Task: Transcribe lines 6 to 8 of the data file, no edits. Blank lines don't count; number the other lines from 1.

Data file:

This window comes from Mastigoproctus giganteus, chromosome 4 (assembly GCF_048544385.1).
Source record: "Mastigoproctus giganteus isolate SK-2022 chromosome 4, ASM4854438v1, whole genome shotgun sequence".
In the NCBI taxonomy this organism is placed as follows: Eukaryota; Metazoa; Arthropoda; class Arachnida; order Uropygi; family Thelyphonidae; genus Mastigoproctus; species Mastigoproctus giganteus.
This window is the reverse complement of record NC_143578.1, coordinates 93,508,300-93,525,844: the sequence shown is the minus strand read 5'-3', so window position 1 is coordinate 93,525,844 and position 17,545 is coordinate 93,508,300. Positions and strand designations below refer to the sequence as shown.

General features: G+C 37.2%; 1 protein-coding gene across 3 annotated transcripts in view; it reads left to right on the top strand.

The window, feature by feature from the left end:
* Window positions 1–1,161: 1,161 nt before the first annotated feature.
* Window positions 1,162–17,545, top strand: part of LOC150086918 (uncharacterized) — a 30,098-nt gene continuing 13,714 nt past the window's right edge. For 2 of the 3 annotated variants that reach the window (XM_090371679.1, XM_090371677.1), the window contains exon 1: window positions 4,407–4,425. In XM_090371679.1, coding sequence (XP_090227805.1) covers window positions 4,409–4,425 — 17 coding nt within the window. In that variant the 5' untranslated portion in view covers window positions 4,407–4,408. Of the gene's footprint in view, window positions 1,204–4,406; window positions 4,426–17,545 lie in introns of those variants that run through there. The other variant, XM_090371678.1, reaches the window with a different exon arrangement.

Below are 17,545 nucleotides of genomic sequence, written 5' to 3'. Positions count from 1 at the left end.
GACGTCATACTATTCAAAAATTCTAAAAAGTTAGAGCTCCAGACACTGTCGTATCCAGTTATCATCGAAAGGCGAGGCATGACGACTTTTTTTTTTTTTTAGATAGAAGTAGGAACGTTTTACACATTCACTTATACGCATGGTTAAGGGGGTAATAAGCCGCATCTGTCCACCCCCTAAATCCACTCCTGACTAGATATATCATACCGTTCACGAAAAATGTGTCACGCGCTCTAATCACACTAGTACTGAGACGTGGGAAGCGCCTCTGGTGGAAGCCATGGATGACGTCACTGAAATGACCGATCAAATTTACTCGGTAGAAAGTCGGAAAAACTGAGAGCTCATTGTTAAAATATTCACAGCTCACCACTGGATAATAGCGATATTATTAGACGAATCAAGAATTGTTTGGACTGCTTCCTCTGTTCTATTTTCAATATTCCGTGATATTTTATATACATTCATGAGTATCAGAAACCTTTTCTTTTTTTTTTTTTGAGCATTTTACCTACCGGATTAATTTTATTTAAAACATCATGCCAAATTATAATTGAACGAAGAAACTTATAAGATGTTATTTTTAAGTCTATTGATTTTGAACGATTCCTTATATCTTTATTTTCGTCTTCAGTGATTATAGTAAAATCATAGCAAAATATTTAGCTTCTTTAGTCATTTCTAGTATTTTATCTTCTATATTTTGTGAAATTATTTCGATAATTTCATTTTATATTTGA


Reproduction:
The window, feature by feature from the left end:
* Window positions 1–1,161: 1,161 nt before the first annotated feature.
* Window positions 1,162–17,545, top strand: part of LOC150086918 (uncharacterized) — a 30,098-nt gene continuing 13,714 nt past the window's right edge. For 2 of the 3 annotated variants that reach the window (XM_090371679.1, XM_090371677.1), the window contains exon 1: window positions 4,407–4,425. In XM_090371679.1, coding sequence (XP_090227805.1) covers window positions 4,409–4,425 — 17 coding nt within the window. In that variant the 5' untranslated portion in view covers window positions 4,407–4,408. Of the gene's footprint in view, window positions 1,204–4,406; window positions 4,426–17,545 lie in introns of those variants that run through there. The other variant, XM_090371678.1, reaches the window with a different exon arrangement.